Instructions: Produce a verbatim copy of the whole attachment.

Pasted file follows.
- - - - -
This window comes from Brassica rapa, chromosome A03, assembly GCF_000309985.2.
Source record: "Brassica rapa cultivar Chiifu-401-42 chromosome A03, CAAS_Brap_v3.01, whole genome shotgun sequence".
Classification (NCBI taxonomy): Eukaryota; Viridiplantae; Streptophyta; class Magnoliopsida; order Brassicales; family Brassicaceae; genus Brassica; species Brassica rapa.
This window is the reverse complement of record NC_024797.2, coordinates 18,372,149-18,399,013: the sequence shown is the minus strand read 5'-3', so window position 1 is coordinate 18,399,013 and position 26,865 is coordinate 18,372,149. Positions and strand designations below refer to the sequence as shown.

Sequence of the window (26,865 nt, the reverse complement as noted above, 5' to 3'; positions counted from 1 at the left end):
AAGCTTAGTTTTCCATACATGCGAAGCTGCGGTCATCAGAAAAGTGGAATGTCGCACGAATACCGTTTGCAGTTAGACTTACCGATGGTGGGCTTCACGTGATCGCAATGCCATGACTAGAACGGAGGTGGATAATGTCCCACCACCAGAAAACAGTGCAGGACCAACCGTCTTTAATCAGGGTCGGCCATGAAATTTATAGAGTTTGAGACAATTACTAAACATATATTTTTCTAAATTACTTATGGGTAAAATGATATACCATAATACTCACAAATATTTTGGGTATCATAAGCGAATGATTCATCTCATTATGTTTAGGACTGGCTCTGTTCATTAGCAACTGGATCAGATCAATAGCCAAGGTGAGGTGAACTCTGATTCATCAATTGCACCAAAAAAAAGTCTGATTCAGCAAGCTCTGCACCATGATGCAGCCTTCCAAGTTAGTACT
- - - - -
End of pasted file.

This window comes from Brassica rapa, chromosome A03, assembly GCF_000309985.2.
Source record: "Brassica rapa cultivar Chiifu-401-42 chromosome A03, CAAS_Brap_v3.01, whole genome shotgun sequence".
Classification (NCBI taxonomy): Eukaryota; Viridiplantae; Streptophyta; class Magnoliopsida; order Brassicales; family Brassicaceae; genus Brassica; species Brassica rapa.
This window is the reverse complement of record NC_024797.2, coordinates 18,372,149-18,399,013: the sequence shown is the minus strand read 5'-3', so window position 1 is coordinate 18,399,013 and position 26,865 is coordinate 18,372,149. Positions and strand designations below refer to the sequence as shown.

Sequence of the window (26,865 nt, the reverse complement as noted above, 5' to 3'; positions counted from 1 at the left end):
AAGCTTAGTTTTCCATACATGCGAAGCTGCGGTCATCAGAAAAGTGGAATGTCGCACGAATACCGTTTGCAGTTAGACTTACCGATGGTGGGCTTCACGTGATCGCAATGCCATGACTAGAACGGAGGTGGATAATGTCCCACCACCAGAAAACAGTGCAGGACCAACCGTCTTTAATCAGGGTCGGCCATGAAATTTATAGAGTTTGAGACAATTACTAAACATATATTTTTCTAAATTACTTATGGGTAAAATGATATACCATAATACTCACAAATATTTTGGGTATCATAAGCGAATGATTCATCTCATTATGTTTAGGACTGGCTCTGTTCATTAGCAACTGGATCAGATCAATAGCCAAGGTGAGGTGAACTCTGATTCATCAATTGCACCAAAAAAAAGTCTGATTCAGCAAGCTCTGCACCATGATGCAGCCTTCCAAGTTAGTACT